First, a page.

Although Habib Tengour was born only twelve years later than Amrani, the latter was an adult partisan during the war of independence, and the former observed it as a child—who came to France with his family at the age of twelve in 1959. Tengour, an anthropologist, has gone back and forth between France and Algeria for his entire adult life, as a writer, as a student and an academic, and as someone whose extended family, too, lives on both shores. He is also a “passeur” of poetry: he edited and prefaced the complete poems of Mohammed Dib, and he co-edited and introduced with the American/Luxembourgeois poet Pierre Joris a 700-page English language anthology of North African poetry, translated from Arabic, French, and Tamazight, from the pre-Islamic poets to oral poetry to literary contemporaries. He currently edits a series of collections of contemporary poetry in or translated into French for an Algerian publisher, Editions Apic. His own poetry is sometimes lyrical, sometimes harshly or playfully satirical, and sometimes surreal, often with a strong narrative. It has been translated into English, German, and Italian.
Algerian women writers, like their French counterparts, have privileged prose forms over poetry, the most notable Francophone example being Assia Djebar, the pseudonym of Fatima-Zohra Imalayène (1936–2015), for whom Habib Tengour’s poem in this issue is an elegy. Imalayène was the first Arab writer, and the fifth woman, to be elected to the Académie Française in 2005, though she, too, wrote and published poetry in her youth, which appeared in anthologies published during and immediately after the war. Another exceptional poet is the brilliant Anna Gréki—like Jean Sénac, a “Roumi,” an Algerian of European origin. Gréki’s work appeared in anthologies, and one collection published soon after Algeria’s independence, but she died in childbirth in her thirties.
Samira Negrouche is in every way another exceptional woman. She is part of a new generation of Algerian poets born after 1970; she is trilingual and her life is rooted in North Africa, as is her work, which grows from the French language in all its expressions. She delights in collaborations with practitioners of other arts—painters and sculptors, with whom she has created installations and performance pieces, musicians and dancers, with whom she has imagined and performed collaborations. Her poetry sometimes mirrors the processes of musical or sculptural creation; often limns the city of Algiers, where she lives, with all its historical echoes; and dares an eroticism not often expressed by Maghrebin poets of any gender.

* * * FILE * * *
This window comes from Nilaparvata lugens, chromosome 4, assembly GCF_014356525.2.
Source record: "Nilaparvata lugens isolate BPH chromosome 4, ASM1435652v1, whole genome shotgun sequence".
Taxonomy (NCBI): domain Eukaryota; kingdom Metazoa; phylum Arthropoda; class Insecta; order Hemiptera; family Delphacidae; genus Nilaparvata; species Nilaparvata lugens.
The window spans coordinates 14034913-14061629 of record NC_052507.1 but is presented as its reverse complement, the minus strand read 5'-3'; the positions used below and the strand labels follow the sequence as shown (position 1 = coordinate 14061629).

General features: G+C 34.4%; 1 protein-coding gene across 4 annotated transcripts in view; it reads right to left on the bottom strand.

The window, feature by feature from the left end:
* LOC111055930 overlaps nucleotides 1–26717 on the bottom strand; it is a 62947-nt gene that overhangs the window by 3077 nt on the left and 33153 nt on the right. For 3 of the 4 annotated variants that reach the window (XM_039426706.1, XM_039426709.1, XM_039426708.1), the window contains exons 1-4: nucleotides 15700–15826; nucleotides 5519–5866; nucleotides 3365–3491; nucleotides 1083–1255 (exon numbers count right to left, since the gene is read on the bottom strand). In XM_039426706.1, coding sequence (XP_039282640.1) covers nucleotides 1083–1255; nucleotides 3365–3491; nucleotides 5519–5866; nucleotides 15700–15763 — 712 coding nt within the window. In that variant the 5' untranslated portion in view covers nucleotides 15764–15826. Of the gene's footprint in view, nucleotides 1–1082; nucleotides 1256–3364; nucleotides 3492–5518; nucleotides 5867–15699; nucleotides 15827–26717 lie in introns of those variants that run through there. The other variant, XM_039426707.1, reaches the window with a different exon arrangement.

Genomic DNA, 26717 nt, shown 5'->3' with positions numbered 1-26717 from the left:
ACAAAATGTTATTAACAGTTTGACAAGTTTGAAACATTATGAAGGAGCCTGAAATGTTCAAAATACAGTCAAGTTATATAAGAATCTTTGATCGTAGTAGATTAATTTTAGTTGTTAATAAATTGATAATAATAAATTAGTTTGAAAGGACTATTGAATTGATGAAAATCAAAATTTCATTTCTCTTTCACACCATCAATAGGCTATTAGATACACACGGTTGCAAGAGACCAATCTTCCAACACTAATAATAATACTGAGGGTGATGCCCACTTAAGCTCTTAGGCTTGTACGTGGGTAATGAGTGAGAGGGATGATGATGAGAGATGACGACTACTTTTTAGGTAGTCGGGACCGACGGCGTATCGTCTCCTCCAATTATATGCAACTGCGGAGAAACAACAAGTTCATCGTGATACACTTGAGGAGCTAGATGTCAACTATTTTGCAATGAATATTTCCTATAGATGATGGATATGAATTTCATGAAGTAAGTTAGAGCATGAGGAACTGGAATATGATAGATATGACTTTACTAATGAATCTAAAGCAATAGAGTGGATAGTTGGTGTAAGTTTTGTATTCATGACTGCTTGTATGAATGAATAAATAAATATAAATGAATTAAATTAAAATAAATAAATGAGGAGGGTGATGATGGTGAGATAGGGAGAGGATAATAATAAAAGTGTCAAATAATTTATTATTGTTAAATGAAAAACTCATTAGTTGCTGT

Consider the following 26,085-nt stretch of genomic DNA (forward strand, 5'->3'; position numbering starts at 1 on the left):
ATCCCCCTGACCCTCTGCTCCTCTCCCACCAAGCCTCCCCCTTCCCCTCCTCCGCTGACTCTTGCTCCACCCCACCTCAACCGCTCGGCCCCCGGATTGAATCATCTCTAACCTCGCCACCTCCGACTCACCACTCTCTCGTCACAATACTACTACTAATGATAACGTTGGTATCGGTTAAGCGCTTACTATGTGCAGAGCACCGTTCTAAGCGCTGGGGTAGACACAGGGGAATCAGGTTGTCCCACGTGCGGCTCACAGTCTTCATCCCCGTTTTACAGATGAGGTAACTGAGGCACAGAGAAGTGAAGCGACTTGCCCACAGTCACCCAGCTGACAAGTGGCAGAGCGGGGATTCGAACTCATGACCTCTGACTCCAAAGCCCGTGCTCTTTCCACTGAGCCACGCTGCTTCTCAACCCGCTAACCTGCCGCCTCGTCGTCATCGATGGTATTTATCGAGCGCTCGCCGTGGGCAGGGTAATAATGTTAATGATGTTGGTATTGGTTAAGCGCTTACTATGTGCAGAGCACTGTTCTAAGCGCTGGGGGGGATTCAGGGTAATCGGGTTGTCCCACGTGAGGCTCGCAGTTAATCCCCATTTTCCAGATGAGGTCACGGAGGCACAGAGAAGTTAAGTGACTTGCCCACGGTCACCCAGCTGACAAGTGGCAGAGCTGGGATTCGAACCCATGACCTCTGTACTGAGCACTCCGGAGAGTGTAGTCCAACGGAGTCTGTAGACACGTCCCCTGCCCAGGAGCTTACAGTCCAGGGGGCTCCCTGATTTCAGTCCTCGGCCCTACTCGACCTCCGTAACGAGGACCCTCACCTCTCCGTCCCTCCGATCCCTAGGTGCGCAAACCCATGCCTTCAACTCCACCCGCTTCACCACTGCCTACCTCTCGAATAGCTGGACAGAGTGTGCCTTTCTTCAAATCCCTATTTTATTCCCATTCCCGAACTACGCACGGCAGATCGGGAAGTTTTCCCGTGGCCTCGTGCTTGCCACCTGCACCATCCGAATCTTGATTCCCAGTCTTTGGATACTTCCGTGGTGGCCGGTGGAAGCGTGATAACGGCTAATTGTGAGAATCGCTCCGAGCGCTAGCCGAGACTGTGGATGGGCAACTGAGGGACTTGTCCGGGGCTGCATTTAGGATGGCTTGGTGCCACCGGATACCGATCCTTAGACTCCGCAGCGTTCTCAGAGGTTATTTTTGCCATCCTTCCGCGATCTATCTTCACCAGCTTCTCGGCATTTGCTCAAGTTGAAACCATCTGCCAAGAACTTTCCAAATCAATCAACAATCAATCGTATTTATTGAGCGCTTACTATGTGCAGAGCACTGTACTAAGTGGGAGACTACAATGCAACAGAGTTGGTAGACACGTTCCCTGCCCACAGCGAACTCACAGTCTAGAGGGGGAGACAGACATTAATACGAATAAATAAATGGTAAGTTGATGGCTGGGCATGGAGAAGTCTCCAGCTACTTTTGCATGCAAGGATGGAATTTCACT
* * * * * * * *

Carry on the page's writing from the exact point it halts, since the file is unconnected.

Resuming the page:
Francophone writers from the Maghreb—Morocco, Tunisia, and Algeria—have modulated the landscape of French writing for decades, and are eloquently present today, from Tahar Ben Jalloun to Leïla Slimani, Abdellah Taïa, and Nina Bouraoui. As a reader, I can only hope that the lyrical strength and pertinence of the poets among them will draw more readers—French, North African, others—to North African writing, and back to poetry itself as a source of human communication, unexpected but useful information, and readerly pleasure in the French-speaking world and in translation.
© 2019 by Marilyn Hacker. All rights reserved.